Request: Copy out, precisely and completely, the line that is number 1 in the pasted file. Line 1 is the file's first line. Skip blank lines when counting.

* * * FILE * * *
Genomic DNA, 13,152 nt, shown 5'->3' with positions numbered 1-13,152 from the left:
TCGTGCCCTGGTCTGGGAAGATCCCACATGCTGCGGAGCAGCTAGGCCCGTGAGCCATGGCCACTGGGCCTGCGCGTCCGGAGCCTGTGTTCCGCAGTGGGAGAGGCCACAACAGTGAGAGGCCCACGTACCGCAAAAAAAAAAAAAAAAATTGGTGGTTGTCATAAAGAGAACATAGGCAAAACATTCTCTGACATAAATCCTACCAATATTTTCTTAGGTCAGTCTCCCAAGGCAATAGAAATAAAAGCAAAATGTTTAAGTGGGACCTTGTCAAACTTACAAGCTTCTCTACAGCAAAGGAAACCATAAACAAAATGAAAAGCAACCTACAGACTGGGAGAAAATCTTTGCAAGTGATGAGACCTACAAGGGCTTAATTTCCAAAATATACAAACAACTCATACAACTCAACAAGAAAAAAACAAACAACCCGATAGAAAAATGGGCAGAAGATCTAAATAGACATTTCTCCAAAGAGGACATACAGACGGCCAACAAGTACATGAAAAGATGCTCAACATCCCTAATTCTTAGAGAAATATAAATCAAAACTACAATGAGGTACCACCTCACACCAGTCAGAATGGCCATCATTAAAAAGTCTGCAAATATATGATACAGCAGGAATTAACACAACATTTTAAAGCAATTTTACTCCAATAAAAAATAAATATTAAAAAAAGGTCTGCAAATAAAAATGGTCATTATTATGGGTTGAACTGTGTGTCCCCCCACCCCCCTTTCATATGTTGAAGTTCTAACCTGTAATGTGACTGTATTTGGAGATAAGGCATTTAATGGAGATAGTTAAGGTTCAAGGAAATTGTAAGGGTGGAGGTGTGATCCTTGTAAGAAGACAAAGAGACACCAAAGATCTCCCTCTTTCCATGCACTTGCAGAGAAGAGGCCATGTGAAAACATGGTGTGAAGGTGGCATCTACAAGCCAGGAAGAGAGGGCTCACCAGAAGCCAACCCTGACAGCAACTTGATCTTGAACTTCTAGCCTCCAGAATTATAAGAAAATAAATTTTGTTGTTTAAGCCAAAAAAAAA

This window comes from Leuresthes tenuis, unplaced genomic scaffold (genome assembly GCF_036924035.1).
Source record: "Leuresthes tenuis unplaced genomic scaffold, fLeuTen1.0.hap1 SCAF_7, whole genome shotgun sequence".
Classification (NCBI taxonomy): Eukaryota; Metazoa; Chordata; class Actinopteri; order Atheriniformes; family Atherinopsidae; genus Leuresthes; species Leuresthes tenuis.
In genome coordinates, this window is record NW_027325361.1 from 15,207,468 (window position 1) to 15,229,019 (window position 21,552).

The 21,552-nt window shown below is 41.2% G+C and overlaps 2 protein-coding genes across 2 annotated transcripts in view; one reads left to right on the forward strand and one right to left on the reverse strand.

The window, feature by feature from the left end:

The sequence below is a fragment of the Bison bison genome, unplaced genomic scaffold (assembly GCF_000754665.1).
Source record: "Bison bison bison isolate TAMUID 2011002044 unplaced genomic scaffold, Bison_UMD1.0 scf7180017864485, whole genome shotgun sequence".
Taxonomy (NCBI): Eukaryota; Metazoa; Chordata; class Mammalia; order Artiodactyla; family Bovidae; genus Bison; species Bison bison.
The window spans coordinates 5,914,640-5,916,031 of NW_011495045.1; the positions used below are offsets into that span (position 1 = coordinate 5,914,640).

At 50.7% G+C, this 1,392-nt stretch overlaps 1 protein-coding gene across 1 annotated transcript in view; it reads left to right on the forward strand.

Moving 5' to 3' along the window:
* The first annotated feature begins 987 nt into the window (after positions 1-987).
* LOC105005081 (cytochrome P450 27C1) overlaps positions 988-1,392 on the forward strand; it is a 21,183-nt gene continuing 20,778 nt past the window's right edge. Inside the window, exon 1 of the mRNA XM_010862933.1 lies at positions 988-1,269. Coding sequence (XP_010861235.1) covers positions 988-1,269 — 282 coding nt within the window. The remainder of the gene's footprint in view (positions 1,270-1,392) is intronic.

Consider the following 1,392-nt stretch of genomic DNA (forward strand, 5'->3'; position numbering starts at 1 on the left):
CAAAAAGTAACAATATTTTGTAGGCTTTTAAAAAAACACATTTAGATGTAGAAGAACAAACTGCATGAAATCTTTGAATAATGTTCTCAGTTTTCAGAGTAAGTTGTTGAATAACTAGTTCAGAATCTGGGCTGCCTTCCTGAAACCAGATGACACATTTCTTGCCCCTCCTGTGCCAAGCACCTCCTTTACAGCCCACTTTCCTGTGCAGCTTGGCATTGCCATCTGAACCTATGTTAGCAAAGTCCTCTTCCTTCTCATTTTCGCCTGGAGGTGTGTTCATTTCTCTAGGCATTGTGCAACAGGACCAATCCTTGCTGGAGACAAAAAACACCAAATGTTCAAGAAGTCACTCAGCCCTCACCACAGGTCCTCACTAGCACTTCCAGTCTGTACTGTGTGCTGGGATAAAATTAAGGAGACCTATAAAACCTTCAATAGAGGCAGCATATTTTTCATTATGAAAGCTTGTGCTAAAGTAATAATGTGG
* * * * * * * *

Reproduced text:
Genomic DNA, 13,152 nt, shown 5'->3' with positions numbered 1-13,152 from the left: